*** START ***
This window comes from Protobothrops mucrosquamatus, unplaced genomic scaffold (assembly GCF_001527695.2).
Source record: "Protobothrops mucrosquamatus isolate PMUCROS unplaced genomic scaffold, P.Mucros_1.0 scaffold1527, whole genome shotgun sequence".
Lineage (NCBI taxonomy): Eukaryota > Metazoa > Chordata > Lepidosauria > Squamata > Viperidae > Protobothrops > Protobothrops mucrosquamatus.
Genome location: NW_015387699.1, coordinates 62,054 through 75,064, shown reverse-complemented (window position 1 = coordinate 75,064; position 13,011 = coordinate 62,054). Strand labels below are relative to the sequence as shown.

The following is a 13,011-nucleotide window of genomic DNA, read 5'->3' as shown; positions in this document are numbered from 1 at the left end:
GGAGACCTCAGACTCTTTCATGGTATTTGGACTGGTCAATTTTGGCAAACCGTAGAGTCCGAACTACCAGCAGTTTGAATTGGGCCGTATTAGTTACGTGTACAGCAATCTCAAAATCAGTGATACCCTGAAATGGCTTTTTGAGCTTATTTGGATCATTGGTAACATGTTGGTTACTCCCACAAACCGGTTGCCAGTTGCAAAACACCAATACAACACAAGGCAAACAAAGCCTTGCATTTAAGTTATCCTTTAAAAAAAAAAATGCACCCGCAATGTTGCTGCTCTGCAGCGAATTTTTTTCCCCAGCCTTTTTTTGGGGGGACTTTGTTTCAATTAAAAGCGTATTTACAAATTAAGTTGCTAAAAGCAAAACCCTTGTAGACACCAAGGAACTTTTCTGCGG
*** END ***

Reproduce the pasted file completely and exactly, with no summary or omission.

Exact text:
This window comes from Protobothrops mucrosquamatus, unplaced genomic scaffold (assembly GCF_001527695.2).
Source record: "Protobothrops mucrosquamatus isolate PMUCROS unplaced genomic scaffold, P.Mucros_1.0 scaffold1527, whole genome shotgun sequence".
Lineage (NCBI taxonomy): Eukaryota > Metazoa > Chordata > Lepidosauria > Squamata > Viperidae > Protobothrops > Protobothrops mucrosquamatus.
Genome location: NW_015387699.1, coordinates 62,054 through 75,064, shown reverse-complemented (window position 1 = coordinate 75,064; position 13,011 = coordinate 62,054). Strand labels below are relative to the sequence as shown.

The following is a 13,011-nucleotide window of genomic DNA, read 5'->3' as shown; positions in this document are numbered from 1 at the left end:
GGAGACCTCAGACTCTTTCATGGTATTTGGACTGGTCAATTTTGGCAAACCGTAGAGTCCGAACTACCAGCAGTTTGAATTGGGCCGTATTAGTTACGTGTACAGCAATCTCAAAATCAGTGATACCCTGAAATGGCTTTTTGAGCTTATTTGGATCATTGGTAACATGTTGGTTACTCCCACAAACCGGTTGCCAGTTGCAAAACACCAATACAACACAAGGCAAACAAAGCCTTGCATTTAAGTTATCCTTTAAAAAAAAAAATGCACCCGCAATGTTGCTGCTCTGCAGCGAATTTTTTTCCCCAGCCTTTTTTTGGGGGGACTTTGTTTCAATTAAAAGCGTATTTACAAATTAAGTTGCTAAAAGCAAAACCCTTGTAGACACCAAGGAACTTTTCTGCGG